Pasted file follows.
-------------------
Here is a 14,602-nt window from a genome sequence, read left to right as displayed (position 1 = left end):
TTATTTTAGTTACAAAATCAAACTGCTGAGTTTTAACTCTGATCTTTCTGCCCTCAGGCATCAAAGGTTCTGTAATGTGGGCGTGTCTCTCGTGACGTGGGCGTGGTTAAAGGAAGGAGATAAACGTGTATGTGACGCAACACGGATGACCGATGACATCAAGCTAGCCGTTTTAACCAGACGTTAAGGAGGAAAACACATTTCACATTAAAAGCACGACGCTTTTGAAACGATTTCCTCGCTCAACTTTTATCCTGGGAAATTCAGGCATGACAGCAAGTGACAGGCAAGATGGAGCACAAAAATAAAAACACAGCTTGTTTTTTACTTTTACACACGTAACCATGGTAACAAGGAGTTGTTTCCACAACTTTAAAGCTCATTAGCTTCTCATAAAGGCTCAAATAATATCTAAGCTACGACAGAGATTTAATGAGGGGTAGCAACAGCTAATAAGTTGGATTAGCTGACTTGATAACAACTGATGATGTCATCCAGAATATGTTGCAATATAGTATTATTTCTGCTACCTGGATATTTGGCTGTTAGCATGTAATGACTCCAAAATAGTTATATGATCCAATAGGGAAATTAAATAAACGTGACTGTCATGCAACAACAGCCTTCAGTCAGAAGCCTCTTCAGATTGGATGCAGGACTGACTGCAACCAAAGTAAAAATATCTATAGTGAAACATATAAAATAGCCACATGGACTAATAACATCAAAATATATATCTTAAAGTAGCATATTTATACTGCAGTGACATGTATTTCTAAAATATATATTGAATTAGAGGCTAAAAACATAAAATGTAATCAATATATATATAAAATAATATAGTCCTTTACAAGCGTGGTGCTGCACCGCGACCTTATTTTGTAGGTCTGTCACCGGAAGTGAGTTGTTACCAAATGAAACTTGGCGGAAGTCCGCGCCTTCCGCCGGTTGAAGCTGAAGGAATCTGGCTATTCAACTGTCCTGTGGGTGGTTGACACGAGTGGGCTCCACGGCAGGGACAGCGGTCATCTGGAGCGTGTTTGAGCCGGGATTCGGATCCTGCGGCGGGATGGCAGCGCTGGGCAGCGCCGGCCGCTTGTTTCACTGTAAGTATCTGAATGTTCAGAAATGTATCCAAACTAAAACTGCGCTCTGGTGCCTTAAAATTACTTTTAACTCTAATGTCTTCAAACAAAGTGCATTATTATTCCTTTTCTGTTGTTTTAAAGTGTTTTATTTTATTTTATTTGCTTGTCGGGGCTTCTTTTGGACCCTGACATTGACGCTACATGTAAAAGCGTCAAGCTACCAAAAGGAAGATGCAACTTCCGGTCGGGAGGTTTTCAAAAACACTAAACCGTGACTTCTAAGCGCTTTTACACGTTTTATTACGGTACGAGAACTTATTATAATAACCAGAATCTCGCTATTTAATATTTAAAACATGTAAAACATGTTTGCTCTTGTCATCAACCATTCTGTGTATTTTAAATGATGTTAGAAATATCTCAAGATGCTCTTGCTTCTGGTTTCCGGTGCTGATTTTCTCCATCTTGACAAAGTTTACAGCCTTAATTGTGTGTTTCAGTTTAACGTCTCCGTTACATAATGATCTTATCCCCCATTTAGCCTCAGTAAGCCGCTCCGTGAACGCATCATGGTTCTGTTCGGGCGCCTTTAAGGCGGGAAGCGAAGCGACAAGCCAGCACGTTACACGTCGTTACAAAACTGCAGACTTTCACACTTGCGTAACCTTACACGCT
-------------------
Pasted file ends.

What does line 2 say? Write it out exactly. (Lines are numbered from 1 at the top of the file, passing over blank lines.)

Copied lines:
TTATTTTAGTTACAAAATCAAACTGCTGAGTTTTAACTCTGATCTTTCTGCCCTCAGGCATCAAAGGTTCTGTAATGTGGGCGTGTCTCTCGTGACGTGGGCGTGGTTAAAGGAAGGAGATAAACGTGTATGTGACGCAACACGGATGACCGATGACATCAAGCTAGCCGTTTTAACCAGACGTTAAGGAGGAAAACACATTTCACATTAAAAGCACGACGCTTTTGAAACGATTTCCTCGCTCAACTTTTATCCTGGGAAATTCAGGCATGACAGCAAGTGACAGGCAAGATGGAGCACAAAAATAAAAACACAGCTTGTTTTTTACTTTTACACACGTAACCATGGTAACAAGGAGTTGTTTCCACAACTTTAAAGCTCATTAGCTTCTCATAAAGGCTCAAATAATATCTAAGCTACGACAGAGATTTAATGAGGGGTAGCAACAGCTAATAAGTTGGATTAGCTGACTTGATAACAACTGATGATGTCATCCAGAATATGTTGCAATATAGTATTATTTCTGCTACCTGGATATTTGGCTGTTAGCATGTAATGACTCCAAAATAGTTATATGATCCAATAGGGAAATTAAATAAACGTGACTGTCATGCAACAACAGCCTTCAGTCAGAAGCCTCTTCAGATTGGATGCAGGACTGACTGCAACCAAAGTAAAAATATCTATAGTGAAACATATAAAATAGCCACATGGACTAATAACATCAAAATATATATCTTAAAGTAGCATATTTATACTGCAGTGACATGTATTTCTAAAATATATATTGAATTAGAGGCTAAAAACATAAAATGTAATCAATATATATATAAAATAATATAGTCCTTTACAAGCGTGGTGCTGCACCGCGACCTTATTTTGTAGGTCTGTCACCGGAAGTGAGTTGTTACCAAATGAAACTTGGCGGAAGTCCGCGCCTTCCGCCGGTTGAAGCTGAAGGAATCTGGCTATTCAACTGTCCTGTGGGTGGTTGACACGAGTGGGCTCCACGGCAGGGACAGCGGTCATCTGGAGCGTGTTTGAGCCGGGATTCGGATCCTGCGGCGGGATGGCAGCGCTGGGCAGCGCCGGCCGCTTGTTTCACTGTAAGTATCTGAATGTTCAGAAATGTATCCAAACTAAAACTGCGCTCTGGTGCCTTAAAATTACTTTTAACTCTAATGTCTTCAAACAAAGTGCATTATTATTCCTTTTCTGTTGTTTTAAAGTGTTTTATTTTATTTTATTTGCTTGTCGGGGCTTCTTTTGGACCCTGACATTGACGCTACATGTAAAAGCGTCAAGCTACCAAAAGGAAGATGCAACTTCCGGTCGGGAGGTTTTCAAAAACACTAAACCGTGACTTCTAAGCGCTTTTACACGTTTTATTACGGTACGAGAACTTATTATAATAACCAGAATCTCGCTATTTAATATTTAAAACATGTAAAACATGTTTGCTCTTGTCATCAACCATTCTGTGTATTTTAAATGATGTTAGAAATATCTCAAGATGCTCTTGCTTCTGGTTTCCGGTGCTGATTTTCTCCATCTTGACAAAGTTTACAGCCTTAATTGTGTGTTTCAGTTTAACGTCTCCGTTACATAATGATCTTATCCCCCATTTAGCCTCAGTAAGCCGCTCCGTGAACGCATCATGGTTCTGTTCGGGCGCCTTTAAGGCGGGAAGCGAAGCGACAAGCCAGCACGTTACACGTCGTTACAAAACTGCAGACTTTCACACTTGCGTAACCTTACACGCT